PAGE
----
Case Study: Communication
Freya Morgan – feedback loops
Illustrator, Freya Morgan graduated from the BA Graphic Design at Central Saint Martins in 2016. Her talent was spotted by Creative Review, her work has been displayed publically across the UK, and she has received commissions from high profile organisations such as Condé Naste and Ecover. Here, she discusses presenting herself to the world, and the role seeking feedback plays in her success.
‘Really good work is only achieved through constant presentation of ideas and then seeking and taking on board the feedback.’
It’s incredibly important to maintain and develop your communication skills, as you can’t just always wait for people to find you and come to you.
After my degree show, people would contact me to ask me about projects and work, so at the start, if you are lucky, people will come to you, but after a while that dies down and the offers tend to dry up, so you really need to be able to put yourself out there as well as maintain good relationships with clients. So being personable and friendly is also essential. If you’re nice to work with, people will tend to want to work with you again.
The importance of feedback
Really good work is only achieved through constant presentation of ideas and then seeking and taking on board the feedback you get and then development and then more feedback, which goes on indefinitely until you come to a great design solution.
I don’t think I’ve ever created a piece of work which I’ve had to do no amendments on, so I would say that responding to feedback is an integral part of any good piece of work.
I didn’t realise how much I was developing my communication skills while I was at UAL, although subconsciously I’m sure I was doing that (I was so focused on getting through the year and producing work I was proud of). I do however recognise the importance of us having group crits when it came to developing confidence in explaining your ideas. You have to speak up and ask people about their ideas and in turn they will question you on your ideas and it gave a really good foundation for knowing how to convince people of your concepts.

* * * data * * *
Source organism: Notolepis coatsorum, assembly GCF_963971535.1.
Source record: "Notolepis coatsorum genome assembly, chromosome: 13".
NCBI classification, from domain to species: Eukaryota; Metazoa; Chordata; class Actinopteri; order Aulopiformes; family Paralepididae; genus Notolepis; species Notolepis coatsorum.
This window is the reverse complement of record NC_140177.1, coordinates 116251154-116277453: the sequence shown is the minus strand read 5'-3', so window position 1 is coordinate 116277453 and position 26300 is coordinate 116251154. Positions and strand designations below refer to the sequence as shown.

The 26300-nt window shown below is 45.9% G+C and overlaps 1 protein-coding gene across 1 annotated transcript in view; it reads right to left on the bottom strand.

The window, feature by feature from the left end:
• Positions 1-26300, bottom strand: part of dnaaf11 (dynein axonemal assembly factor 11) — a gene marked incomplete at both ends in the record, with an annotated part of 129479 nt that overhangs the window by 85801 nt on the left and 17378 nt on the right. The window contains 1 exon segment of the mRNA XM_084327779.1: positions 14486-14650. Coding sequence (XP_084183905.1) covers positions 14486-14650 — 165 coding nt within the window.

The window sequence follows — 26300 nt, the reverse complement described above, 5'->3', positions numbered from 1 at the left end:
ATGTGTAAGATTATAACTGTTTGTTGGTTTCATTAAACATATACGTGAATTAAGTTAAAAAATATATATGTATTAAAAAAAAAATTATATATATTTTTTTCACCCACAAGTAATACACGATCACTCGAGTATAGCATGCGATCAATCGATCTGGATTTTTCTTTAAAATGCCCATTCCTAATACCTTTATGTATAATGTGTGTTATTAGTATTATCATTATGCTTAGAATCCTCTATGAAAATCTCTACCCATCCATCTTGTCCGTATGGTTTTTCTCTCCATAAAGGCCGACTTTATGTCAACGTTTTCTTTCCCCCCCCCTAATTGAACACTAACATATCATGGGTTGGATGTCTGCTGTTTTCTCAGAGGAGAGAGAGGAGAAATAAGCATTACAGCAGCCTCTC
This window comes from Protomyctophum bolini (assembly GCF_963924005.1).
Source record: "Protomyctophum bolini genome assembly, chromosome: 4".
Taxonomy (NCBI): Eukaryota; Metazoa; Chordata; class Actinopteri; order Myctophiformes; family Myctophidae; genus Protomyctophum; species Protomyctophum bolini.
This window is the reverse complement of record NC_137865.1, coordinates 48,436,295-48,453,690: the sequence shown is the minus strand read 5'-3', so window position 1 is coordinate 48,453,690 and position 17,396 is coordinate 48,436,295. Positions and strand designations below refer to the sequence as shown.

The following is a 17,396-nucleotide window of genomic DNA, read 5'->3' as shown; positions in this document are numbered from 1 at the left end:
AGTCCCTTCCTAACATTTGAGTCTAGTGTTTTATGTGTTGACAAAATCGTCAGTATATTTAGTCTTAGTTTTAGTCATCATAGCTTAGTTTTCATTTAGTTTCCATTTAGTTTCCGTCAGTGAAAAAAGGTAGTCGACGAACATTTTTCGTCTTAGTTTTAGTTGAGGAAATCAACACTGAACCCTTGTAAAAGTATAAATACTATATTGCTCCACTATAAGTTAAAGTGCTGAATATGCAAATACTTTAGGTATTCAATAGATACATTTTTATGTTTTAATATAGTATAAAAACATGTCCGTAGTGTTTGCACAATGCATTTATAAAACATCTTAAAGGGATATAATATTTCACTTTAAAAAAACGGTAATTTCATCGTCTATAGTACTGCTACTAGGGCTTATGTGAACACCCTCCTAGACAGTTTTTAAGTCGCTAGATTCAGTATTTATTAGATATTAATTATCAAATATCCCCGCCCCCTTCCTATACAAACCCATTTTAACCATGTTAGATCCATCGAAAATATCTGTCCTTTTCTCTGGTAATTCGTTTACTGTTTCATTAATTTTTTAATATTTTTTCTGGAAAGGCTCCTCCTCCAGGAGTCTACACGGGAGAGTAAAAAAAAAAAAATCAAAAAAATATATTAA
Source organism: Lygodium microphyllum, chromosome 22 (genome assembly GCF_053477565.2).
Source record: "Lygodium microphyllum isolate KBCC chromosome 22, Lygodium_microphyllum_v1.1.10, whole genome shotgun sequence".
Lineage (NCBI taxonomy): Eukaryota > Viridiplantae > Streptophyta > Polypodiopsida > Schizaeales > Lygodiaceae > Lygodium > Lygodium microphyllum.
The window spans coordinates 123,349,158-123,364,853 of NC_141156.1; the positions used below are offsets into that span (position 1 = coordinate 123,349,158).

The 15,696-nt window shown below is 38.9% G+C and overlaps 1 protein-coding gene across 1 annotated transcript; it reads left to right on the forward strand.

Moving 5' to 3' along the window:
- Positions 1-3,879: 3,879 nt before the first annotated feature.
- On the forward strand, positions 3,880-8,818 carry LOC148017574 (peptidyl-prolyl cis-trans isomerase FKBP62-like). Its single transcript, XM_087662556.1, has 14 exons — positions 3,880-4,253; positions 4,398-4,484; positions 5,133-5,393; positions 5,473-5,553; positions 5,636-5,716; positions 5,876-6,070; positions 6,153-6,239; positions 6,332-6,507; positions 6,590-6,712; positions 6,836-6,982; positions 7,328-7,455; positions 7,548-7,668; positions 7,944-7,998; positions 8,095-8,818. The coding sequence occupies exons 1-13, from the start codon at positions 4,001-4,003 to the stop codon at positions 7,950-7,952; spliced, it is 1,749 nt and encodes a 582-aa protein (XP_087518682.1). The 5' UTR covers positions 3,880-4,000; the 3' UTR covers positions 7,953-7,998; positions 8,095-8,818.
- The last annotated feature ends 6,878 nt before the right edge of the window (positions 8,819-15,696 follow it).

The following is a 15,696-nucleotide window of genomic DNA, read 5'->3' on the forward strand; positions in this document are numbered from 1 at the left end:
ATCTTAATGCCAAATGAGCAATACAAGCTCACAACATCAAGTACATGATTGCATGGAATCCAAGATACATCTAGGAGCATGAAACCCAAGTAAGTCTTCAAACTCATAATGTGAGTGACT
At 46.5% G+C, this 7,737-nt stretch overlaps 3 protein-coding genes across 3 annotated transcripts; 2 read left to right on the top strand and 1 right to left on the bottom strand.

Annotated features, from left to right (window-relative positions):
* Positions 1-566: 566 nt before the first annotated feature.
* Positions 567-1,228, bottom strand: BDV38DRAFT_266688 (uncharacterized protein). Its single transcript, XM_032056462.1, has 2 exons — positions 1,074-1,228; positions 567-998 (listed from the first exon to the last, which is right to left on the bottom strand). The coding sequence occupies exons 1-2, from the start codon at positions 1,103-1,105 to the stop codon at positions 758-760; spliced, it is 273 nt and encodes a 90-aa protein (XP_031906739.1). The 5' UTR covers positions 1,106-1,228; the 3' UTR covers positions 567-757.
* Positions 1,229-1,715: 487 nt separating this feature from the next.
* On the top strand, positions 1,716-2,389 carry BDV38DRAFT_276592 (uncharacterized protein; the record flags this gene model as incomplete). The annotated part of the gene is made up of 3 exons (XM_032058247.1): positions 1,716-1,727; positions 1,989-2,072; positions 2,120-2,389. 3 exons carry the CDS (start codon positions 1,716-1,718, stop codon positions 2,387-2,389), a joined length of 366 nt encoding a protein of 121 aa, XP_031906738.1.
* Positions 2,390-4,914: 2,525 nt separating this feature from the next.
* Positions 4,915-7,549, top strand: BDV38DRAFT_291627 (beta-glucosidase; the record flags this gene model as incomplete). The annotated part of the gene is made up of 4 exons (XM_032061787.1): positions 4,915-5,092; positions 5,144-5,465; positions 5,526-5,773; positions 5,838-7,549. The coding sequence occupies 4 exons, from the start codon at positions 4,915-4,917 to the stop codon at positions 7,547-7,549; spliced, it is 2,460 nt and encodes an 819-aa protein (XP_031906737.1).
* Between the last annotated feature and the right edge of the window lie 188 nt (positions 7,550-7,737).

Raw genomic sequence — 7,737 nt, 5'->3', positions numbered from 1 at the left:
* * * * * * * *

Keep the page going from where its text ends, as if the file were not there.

Of course, sometimes the feedback you get is tough – everyone gets their work rejected from time to time. You have to learn to get over any shame you have about being rejected from places (I should take my own advice here!) because everybody gets rejected from stuff, even the people who you think have got it totally together and are amazing are going to get rejected from things they apply to. Be confident but humble in your work, and I think the absolute most important thing is to be a nice and charming person but also maintain a degree of professionalism and eloquence when it comes to written communication especially in the early stages of client relationships, and you probably shouldn't yawn or swear in any interviews you manage to wrangle (I’m speaking from experience here!).
Choosing communication platforms
Since leaving, I’ve found it quite a minefield knowing what platforms to put myself out on when it comes to presenting my work and ideas.
I’m quite self-deprecating about my work so I find it really difficult to share it on social media platforms, so for me making a website was the absolute best way to ensure my work was accessible, and luckily pretty much all of the work I’ve been commissioned for since graduating has been through people accessing my website. I like to use Cargo Collective because it’s pretty easy if you know even just a tiny bit of your own code to customise it, and if you pay a really reasonable amount like £40 or something you can use your own domain name for the site for a year.
‘Everybody gets rejected from stuff, even the people who you think have got it totally together and are amazing are going to get rejected from things they apply to.’